Up-tempo offenses in the SEC mean changes in recruiting emphasis
SEC programs change recruiting focus
When Texas A&M and Ole Miss square off on Saturday night at 8:30 p.m. ET on ESPN, it will feature two of the most dynamic offenses the SEC has to offer. The Aggies and the Rebels are part of an offensive revolution in the conference, as teams such as Missouri, Tennessee, Auburn and Mississippi State running some form of the spread offense.
The spread offense, which many thought would never work in the SEC, is now playing a key role in the conference, which means it is changing how teams recruit.
Jet sweeps, read options and bubble screens are all part of the formula that make up the spread, but not every wide receiver or running back is suited to play in these offenses. Schools have to be more specific about who they recruit at certain positions.
Ole Miss coach Hugh Freeze said for run his offense effectively, he needs skill players who can turn a normal play in to a special one.
"In each signing class, you need at least a third of the players to be difference makers, and at the skill positions, those players need to have the ability to turn a normal play into a special one," Freeze said. "As a coach, those types of players give you so much more flexibility and freedom with play calling. The more playmakers you have, the more dimensions of your offense that the defense has to account for."
Six of the Rebels' 21 current commitments are offensive skill players. Last year, when Ole Miss finished with the No. 5 recruiting class, it was able to land five offensive skill players from the ESPN 300 and two more from the ESPN Junior College 100.
Auburn has shown a similar dedication to recruiting those skill players. The Tigers are off to a 4-1 start to the season, due in large part to a creative offense designed by coach Gus Malzahn.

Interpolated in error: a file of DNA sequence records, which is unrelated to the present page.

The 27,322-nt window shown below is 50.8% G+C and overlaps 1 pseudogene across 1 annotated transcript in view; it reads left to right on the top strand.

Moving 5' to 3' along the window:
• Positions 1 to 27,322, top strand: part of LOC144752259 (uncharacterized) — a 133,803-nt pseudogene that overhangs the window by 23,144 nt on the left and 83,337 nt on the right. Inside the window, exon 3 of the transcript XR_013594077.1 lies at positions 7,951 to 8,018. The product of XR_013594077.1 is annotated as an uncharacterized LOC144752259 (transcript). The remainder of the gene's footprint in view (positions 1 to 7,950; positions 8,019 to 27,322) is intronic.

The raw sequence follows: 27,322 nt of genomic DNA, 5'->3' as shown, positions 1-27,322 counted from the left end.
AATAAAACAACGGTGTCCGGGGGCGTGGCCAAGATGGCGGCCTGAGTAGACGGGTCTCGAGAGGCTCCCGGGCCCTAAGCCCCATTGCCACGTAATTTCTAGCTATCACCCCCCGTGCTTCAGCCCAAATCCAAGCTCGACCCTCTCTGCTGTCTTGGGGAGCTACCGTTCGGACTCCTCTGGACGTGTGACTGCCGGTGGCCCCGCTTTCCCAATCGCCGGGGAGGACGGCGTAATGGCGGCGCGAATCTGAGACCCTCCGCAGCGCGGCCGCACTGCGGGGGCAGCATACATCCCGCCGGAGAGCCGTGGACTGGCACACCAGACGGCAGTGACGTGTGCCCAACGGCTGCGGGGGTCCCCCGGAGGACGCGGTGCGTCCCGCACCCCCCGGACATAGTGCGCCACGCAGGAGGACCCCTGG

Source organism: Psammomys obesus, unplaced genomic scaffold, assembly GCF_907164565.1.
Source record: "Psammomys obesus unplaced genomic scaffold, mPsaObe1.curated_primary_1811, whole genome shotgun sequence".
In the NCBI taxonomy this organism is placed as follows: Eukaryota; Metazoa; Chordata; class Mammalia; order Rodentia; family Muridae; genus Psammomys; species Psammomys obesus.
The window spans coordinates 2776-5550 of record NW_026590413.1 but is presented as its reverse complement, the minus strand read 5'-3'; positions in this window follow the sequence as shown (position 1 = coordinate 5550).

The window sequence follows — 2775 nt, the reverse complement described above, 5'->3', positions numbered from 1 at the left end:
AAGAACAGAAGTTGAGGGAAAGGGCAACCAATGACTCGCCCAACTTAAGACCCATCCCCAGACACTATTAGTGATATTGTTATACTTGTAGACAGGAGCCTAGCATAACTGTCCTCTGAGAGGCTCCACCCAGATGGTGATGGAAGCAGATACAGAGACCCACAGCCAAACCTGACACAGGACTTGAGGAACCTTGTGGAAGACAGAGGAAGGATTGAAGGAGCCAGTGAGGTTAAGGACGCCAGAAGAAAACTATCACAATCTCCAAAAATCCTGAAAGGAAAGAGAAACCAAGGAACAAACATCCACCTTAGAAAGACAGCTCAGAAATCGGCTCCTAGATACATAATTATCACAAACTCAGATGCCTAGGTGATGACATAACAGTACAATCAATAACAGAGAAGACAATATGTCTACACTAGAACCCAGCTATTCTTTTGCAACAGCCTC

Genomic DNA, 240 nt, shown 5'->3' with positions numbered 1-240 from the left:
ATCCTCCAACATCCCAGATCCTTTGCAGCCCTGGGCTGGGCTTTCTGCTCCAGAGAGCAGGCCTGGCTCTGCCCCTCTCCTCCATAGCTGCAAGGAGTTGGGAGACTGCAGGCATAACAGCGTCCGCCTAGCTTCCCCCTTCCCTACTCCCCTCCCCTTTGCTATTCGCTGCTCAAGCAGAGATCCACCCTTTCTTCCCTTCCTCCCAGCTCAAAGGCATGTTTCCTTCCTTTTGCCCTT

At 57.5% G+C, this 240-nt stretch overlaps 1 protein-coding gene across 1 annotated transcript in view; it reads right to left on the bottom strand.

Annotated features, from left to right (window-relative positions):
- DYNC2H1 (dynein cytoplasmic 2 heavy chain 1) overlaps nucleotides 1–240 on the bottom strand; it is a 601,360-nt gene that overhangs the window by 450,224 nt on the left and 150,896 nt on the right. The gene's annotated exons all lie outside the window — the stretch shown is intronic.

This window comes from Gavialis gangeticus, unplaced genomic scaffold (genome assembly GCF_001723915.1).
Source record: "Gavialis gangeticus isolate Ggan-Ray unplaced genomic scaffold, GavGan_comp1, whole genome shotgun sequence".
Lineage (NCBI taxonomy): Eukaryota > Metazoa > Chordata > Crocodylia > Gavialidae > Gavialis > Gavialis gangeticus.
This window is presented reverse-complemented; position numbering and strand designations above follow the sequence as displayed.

Of Auburn's seven ESPN 300 commits, four are from offensive skill positions. The Tigers also landed three ESPN 300 wide receivers in their 2013 class.
Malzahn said it's easier to identify recruits who can play in this offense because more and more high school teams are running the spread.
"Players are coming up in high school playing in up-tempo offenses and are now wanting to play in those types of offenses in colleges, so it definitely has an impact on recruiting," Malzahn said. "You are seeing more colleges and now NFL teams playing going to this style of offensive play, so that's where it's going."
"The offense played a pretty big role in my decision," Truitt said. "Just seeing that Coach Malzahn has been running this offense even in high school and now taking it to college and see it be successful -- it showed a lot, that he knows what he's doing.
Truitt feels teams that run the spread will start to recruit smaller backs and receivers to fit their systems.
"As far as playmakers, I feel like the smaller scatbacks are more dynamic and can do more things in the fast-paced offenses than the bigger, taller, stronger guys," Truitt said. "They still have a part to play as far as over the middle and some of the outside things, but I feel like overall the smaller guys are more dynamic and coming around and getting the sweeps and things like that."
For the traditionalists out there, the days of the two-tight-end and Power-I formations aren't going anywhere -- at least not for a while. As long as teams such as Alabama, LSU, Georgia and Florida continue to sit atop the SEC standings with their pro-style approach, their "boring" offenses will be here to stay.
And while many recruits want to play in an up-tempo, spread system, Alabama, LSU, Georgia and Florida are all in the top 10 of the team recruiting rankings this year after finishing in the top 10 last season, as well.
Tennessee, at No. 3, is the only SEC spread team in the top 10 of the recruiting rankings this year, though Texas A&M (No. 11), Ole Miss (No. 14) and Auburn (No. 15) aren't far behind.
If those teams have success on the field, they should have more luck recruiting the nation's best athletes. And that's when the full impact of the spread offense in the SEC will be felt.
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